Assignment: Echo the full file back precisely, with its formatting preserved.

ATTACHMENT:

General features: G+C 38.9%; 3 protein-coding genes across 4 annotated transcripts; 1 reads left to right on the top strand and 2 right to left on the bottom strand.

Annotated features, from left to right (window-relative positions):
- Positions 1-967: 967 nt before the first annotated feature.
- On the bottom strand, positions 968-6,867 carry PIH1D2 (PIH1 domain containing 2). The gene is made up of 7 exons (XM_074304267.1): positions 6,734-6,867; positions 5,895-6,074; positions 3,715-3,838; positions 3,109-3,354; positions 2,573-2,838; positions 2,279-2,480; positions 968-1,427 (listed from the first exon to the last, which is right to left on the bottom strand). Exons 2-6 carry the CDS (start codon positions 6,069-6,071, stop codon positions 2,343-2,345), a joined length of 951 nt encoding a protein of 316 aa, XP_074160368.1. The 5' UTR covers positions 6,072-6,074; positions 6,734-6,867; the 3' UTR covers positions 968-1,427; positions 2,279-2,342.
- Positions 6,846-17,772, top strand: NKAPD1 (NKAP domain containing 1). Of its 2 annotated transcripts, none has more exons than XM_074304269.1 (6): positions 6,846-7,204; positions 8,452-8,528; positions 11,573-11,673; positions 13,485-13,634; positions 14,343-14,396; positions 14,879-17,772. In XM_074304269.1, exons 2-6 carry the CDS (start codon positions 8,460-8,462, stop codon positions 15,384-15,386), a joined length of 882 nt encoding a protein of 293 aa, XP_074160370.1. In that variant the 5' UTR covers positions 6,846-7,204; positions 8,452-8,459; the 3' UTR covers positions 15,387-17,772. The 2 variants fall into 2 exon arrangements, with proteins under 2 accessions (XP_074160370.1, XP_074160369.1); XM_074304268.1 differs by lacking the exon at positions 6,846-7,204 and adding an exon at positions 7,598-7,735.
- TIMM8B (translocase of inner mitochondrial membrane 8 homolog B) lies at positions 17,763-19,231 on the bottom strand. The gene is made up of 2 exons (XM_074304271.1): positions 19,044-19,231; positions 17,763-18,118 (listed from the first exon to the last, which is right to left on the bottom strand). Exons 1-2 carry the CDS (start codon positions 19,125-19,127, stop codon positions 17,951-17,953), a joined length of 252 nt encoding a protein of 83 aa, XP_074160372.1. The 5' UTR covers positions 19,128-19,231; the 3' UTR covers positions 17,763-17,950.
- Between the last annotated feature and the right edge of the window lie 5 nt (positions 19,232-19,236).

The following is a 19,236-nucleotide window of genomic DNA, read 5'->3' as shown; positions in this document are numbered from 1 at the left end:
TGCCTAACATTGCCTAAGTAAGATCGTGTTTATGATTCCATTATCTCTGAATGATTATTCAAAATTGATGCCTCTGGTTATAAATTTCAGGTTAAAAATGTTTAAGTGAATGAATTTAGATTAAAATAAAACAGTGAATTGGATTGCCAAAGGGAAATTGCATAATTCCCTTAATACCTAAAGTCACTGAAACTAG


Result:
General features: G+C 38.9%; 3 protein-coding genes across 4 annotated transcripts; 1 reads left to right on the top strand and 2 right to left on the bottom strand.

Annotated features, from left to right (window-relative positions):
- Positions 1-967: 967 nt before the first annotated feature.
- On the bottom strand, positions 968-6,867 carry PIH1D2 (PIH1 domain containing 2). The gene is made up of 7 exons (XM_074304267.1): positions 6,734-6,867; positions 5,895-6,074; positions 3,715-3,838; positions 3,109-3,354; positions 2,573-2,838; positions 2,279-2,480; positions 968-1,427 (listed from the first exon to the last, which is right to left on the bottom strand). Exons 2-6 carry the CDS (start codon positions 6,069-6,071, stop codon positions 2,343-2,345), a joined length of 951 nt encoding a protein of 316 aa, XP_074160368.1. The 5' UTR covers positions 6,072-6,074; positions 6,734-6,867; the 3' UTR covers positions 968-1,427; positions 2,279-2,342.
- Positions 6,846-17,772, top strand: NKAPD1 (NKAP domain containing 1). Of its 2 annotated transcripts, none has more exons than XM_074304269.1 (6): positions 6,846-7,204; positions 8,452-8,528; positions 11,573-11,673; positions 13,485-13,634; positions 14,343-14,396; positions 14,879-17,772. In XM_074304269.1, exons 2-6 carry the CDS (start codon positions 8,460-8,462, stop codon positions 15,384-15,386), a joined length of 882 nt encoding a protein of 293 aa, XP_074160370.1. In that variant the 5' UTR covers positions 6,846-7,204; positions 8,452-8,459; the 3' UTR covers positions 15,387-17,772. The 2 variants fall into 2 exon arrangements, with proteins under 2 accessions (XP_074160370.1, XP_074160369.1); XM_074304268.1 differs by lacking the exon at positions 6,846-7,204 and adding an exon at positions 7,598-7,735.
- TIMM8B (translocase of inner mitochondrial membrane 8 homolog B) lies at positions 17,763-19,231 on the bottom strand. The gene is made up of 2 exons (XM_074304271.1): positions 19,044-19,231; positions 17,763-18,118 (listed from the first exon to the last, which is right to left on the bottom strand). Exons 1-2 carry the CDS (start codon positions 19,125-19,127, stop codon positions 17,951-17,953), a joined length of 252 nt encoding a protein of 83 aa, XP_074160372.1. The 5' UTR covers positions 19,128-19,231; the 3' UTR covers positions 17,763-17,950.
- Between the last annotated feature and the right edge of the window lie 5 nt (positions 19,232-19,236).

The following is a 19,236-nucleotide window of genomic DNA, read 5'->3' as shown; positions in this document are numbered from 1 at the left end:
TGCCTAACATTGCCTAAGTAAGATCGTGTTTATGATTCCATTATCTCTGAATGATTATTCAAAATTGATGCCTCTGGTTATAAATTTCAGGTTAAAAATGTTTAAGTGAATGAATTTAGATTAAAATAAAACAGTGAATTGGATTGCCAAAGGGAAATTGCATAATTCCCTTAATACCTAAAGTCACTGAAACTAG